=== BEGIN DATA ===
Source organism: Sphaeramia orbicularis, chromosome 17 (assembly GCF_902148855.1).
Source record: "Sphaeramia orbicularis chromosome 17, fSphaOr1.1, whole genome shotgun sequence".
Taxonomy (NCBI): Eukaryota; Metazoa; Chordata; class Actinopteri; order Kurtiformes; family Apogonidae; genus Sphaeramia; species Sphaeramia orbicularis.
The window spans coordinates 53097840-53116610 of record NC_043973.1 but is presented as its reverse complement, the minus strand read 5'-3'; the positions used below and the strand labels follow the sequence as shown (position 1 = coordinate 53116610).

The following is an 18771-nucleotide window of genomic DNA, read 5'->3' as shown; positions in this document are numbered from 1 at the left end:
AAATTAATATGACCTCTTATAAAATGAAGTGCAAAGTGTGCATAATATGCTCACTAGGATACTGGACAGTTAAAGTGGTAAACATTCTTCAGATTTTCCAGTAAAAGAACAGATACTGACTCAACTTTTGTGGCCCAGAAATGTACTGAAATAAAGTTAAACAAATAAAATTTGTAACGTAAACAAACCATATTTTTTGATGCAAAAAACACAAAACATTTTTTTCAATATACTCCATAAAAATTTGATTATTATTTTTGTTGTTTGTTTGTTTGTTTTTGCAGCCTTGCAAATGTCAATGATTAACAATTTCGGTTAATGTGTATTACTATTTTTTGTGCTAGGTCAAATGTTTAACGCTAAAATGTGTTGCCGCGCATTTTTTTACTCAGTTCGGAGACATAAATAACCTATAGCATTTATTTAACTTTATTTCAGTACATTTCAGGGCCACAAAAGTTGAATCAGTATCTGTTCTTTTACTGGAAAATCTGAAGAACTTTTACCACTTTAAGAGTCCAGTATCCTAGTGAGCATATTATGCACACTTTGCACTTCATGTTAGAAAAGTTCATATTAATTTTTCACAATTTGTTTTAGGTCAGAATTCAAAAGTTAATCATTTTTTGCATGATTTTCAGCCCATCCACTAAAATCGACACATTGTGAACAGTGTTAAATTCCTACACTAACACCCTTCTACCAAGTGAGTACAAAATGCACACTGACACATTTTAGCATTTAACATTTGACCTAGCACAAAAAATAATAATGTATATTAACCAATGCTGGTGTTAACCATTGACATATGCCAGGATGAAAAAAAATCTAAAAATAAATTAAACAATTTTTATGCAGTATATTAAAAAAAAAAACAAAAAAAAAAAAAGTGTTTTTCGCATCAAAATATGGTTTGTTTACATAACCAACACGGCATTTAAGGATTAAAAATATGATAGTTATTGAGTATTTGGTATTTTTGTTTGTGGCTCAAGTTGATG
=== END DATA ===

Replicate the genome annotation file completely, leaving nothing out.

Source organism: Sphaeramia orbicularis, chromosome 17 (assembly GCF_902148855.1).
Source record: "Sphaeramia orbicularis chromosome 17, fSphaOr1.1, whole genome shotgun sequence".
Taxonomy (NCBI): Eukaryota; Metazoa; Chordata; class Actinopteri; order Kurtiformes; family Apogonidae; genus Sphaeramia; species Sphaeramia orbicularis.
The window spans coordinates 53097840-53116610 of record NC_043973.1 but is presented as its reverse complement, the minus strand read 5'-3'; the positions used below and the strand labels follow the sequence as shown (position 1 = coordinate 53116610).

The following is an 18771-nucleotide window of genomic DNA, read 5'->3' as shown; positions in this document are numbered from 1 at the left end:
AAATTAATATGACCTCTTATAAAATGAAGTGCAAAGTGTGCATAATATGCTCACTAGGATACTGGACAGTTAAAGTGGTAAACATTCTTCAGATTTTCCAGTAAAAGAACAGATACTGACTCAACTTTTGTGGCCCAGAAATGTACTGAAATAAAGTTAAACAAATAAAATTTGTAACGTAAACAAACCATATTTTTTGATGCAAAAAACACAAAACATTTTTTTCAATATACTCCATAAAAATTTGATTATTATTTTTGTTGTTTGTTTGTTTGTTTTTGCAGCCTTGCAAATGTCAATGATTAACAATTTCGGTTAATGTGTATTACTATTTTTTGTGCTAGGTCAAATGTTTAACGCTAAAATGTGTTGCCGCGCATTTTTTTACTCAGTTCGGAGACATAAATAACCTATAGCATTTATTTAACTTTATTTCAGTACATTTCAGGGCCACAAAAGTTGAATCAGTATCTGTTCTTTTACTGGAAAATCTGAAGAACTTTTACCACTTTAAGAGTCCAGTATCCTAGTGAGCATATTATGCACACTTTGCACTTCATGTTAGAAAAGTTCATATTAATTTTTCACAATTTGTTTTAGGTCAGAATTCAAAAGTTAATCATTTTTTGCATGATTTTCAGCCCATCCACTAAAATCGACACATTGTGAACAGTGTTAAATTCCTACACTAACACCCTTCTACCAAGTGAGTACAAAATGCACACTGACACATTTTAGCATTTAACATTTGACCTAGCACAAAAAATAATAATGTATATTAACCAATGCTGGTGTTAACCATTGACATATGCCAGGATGAAAAAAAATCTAAAAATAAATTAAACAATTTTTATGCAGTATATTAAAAAAAAAAACAAAAAAAAAAAAAGTGTTTTTCGCATCAAAATATGGTTTGTTTACATAACCAACACGGCATTTAAGGATTAAAAATATGATAGTTATTGAGTATTTGGTATTTTTGTTTGTGGCTCAAGTTGATG